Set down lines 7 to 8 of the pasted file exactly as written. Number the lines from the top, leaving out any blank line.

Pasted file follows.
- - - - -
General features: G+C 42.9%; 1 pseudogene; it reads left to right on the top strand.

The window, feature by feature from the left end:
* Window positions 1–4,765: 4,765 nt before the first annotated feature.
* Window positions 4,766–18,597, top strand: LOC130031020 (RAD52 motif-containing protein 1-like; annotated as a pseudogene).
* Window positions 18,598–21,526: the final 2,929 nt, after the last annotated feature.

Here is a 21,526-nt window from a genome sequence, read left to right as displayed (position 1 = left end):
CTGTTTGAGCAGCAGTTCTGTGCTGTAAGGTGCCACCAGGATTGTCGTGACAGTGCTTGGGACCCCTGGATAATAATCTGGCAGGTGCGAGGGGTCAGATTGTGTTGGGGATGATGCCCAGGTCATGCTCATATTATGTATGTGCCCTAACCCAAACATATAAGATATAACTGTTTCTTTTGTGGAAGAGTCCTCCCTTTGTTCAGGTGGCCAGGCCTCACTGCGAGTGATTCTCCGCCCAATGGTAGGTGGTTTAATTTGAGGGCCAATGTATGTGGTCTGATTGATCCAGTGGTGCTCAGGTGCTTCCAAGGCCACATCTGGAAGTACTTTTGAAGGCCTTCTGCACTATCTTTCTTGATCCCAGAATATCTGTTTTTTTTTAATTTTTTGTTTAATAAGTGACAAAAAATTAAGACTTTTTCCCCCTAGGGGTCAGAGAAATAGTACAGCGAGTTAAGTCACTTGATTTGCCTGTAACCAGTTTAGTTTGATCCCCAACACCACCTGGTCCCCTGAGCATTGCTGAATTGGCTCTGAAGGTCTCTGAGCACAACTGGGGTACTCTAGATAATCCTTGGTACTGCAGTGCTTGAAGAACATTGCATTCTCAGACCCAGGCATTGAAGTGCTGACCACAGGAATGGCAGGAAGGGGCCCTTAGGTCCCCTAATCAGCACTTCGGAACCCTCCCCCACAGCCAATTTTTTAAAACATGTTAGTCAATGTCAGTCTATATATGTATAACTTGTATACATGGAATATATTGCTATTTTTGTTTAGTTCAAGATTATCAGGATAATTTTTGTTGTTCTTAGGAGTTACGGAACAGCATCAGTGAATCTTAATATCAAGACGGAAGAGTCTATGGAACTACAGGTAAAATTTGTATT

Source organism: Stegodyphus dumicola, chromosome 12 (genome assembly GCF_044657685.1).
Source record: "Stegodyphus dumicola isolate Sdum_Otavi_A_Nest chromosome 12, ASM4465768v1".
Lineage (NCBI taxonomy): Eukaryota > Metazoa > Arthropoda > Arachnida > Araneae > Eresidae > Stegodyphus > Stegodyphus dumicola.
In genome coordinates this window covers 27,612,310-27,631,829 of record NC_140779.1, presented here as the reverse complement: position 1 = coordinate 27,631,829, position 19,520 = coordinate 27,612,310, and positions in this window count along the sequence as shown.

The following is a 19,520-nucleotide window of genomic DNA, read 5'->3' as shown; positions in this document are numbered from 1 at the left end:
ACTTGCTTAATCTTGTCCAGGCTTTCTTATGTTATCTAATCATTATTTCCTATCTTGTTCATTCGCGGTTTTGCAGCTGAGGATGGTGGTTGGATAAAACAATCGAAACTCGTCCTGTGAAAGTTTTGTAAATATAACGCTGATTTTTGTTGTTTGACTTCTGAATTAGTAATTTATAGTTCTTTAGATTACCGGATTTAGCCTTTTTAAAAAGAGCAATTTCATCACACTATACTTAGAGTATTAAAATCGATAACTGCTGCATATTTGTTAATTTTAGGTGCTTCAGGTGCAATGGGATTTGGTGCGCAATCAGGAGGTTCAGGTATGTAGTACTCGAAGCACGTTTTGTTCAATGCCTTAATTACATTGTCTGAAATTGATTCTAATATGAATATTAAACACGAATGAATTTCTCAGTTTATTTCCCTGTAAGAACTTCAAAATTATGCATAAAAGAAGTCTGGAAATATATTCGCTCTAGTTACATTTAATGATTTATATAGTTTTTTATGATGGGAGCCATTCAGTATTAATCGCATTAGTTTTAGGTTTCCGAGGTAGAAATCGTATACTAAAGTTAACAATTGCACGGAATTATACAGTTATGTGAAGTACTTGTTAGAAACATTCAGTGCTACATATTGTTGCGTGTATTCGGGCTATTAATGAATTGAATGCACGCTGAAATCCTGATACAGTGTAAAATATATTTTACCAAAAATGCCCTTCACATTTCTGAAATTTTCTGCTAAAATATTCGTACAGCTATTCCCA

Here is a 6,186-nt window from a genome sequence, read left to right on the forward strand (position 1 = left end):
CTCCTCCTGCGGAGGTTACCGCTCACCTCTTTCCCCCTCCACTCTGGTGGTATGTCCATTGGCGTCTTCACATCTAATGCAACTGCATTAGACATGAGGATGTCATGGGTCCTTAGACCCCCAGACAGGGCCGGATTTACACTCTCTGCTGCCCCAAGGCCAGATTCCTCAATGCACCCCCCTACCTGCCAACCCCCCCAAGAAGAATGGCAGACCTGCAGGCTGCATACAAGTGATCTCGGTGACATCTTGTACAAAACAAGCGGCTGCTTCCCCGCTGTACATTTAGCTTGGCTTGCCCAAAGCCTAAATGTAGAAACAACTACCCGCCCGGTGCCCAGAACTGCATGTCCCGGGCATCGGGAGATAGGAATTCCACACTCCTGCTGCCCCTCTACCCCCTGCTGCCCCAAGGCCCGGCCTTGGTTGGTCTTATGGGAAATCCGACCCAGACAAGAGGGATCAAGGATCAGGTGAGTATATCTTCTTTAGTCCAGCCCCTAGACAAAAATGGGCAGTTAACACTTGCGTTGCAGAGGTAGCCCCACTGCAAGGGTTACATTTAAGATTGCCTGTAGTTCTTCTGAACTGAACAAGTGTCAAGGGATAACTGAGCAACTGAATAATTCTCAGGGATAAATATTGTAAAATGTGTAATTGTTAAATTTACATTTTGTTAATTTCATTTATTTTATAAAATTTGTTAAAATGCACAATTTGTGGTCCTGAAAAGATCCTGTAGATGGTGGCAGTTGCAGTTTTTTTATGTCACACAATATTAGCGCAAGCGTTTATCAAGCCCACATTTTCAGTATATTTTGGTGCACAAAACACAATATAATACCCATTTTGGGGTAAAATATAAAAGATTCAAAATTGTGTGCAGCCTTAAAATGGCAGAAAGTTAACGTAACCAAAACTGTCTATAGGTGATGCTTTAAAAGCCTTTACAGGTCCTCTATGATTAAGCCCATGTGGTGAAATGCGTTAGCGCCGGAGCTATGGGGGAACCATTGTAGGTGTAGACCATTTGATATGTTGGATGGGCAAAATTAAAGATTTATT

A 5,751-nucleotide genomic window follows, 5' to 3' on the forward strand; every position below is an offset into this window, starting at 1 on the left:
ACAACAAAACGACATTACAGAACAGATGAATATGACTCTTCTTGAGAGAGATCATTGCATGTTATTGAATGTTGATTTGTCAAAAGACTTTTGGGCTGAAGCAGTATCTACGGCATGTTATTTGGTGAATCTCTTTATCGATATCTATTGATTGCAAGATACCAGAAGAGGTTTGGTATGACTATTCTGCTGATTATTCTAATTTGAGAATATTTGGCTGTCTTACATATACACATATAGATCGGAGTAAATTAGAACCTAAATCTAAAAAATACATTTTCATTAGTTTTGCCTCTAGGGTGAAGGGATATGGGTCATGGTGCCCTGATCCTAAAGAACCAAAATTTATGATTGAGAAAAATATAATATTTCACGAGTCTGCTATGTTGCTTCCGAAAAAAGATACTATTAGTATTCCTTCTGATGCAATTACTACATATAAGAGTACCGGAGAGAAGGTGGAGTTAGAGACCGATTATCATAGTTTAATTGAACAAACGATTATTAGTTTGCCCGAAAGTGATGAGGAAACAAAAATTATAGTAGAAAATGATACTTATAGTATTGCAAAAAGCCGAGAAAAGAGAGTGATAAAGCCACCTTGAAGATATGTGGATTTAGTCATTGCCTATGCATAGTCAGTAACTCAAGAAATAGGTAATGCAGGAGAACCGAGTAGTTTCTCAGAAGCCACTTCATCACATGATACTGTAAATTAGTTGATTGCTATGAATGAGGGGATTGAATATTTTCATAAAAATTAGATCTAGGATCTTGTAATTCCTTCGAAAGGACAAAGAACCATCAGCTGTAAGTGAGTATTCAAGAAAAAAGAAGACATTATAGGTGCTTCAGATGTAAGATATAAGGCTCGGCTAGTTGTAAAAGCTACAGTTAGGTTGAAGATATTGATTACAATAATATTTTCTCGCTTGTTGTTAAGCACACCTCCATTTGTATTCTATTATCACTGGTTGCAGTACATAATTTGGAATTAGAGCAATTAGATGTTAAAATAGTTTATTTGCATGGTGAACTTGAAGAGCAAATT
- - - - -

CTGTTTGAGCAGCAGTTCTGTGCTGTAAGGTGCCACCAGGATTGTCGTGACAGTGCTTGGGACCCCTGGATAATAATCTGGCAGGTGCGAGGGGTCAGATTGTGTTGGGGATGATGCCCAGGTCATGCTCATATTATGTATGTGCCCTAACCCAAACATATAAGATATAACTGTTTCTTTTGTGGAAGAGTCCTCCCTTTGTTCAGGTGGCCAGGCCTCACTGCGAGTGATTCTCCGCCCAATGGTAGGTGGTTTAATTTGAGGGCCAATGTATGTGGTCTGATTGATCCAGTGGTGCTCAGGTGCTTCCAAGGCCACATCTGGAAGTACTTTTGAAGGCCTTCTGCACTATCTTTCTTGATCCCAGAATATCTGTTTTTTTTTAATTTTTTGTTTAATAAGTGACAAAAAATTAAGACTTTTTCCCCCTAGGGGTCAGAGAAATAGTACAGCGAGTTAAGTCACTTGATTTGCCTGTAACCAGTTTAGTTTGATCCCCAACACCACCTGGTCCCCTGAGCATTGCTGAATTGGCTCTGAAGGTCTCTGAGCACAACTGGGGTACTCTAGATAATCCTTGGTACTGCAGTGCTTGAAGAACATTGCATTCTCAGACCCAGGCATTGAAGTGCTGACCACAGGAATGGCAGGAAGGGGCCCTTAGGTCCCCTAATCAGCACTTCGGAACCCTCCCCCACAGCCAATTTTTTAAAACATGTTAGTCAATGTCAGTCTATATATGTATAACTTGTATACATGGAATATATTGCTATTTTTGTTTAGTTCAAGATTATCAGGATAATTTTTGTTGTTCTTAGGAGTTACGGAACAGCATCAGTGAATCTTAATATCAAGACGGAAGAGTCTATGGAACTACAGGTAAAATTTGTATT

Source organism: Stegodyphus dumicola, chromosome 12 (genome assembly GCF_044657685.1).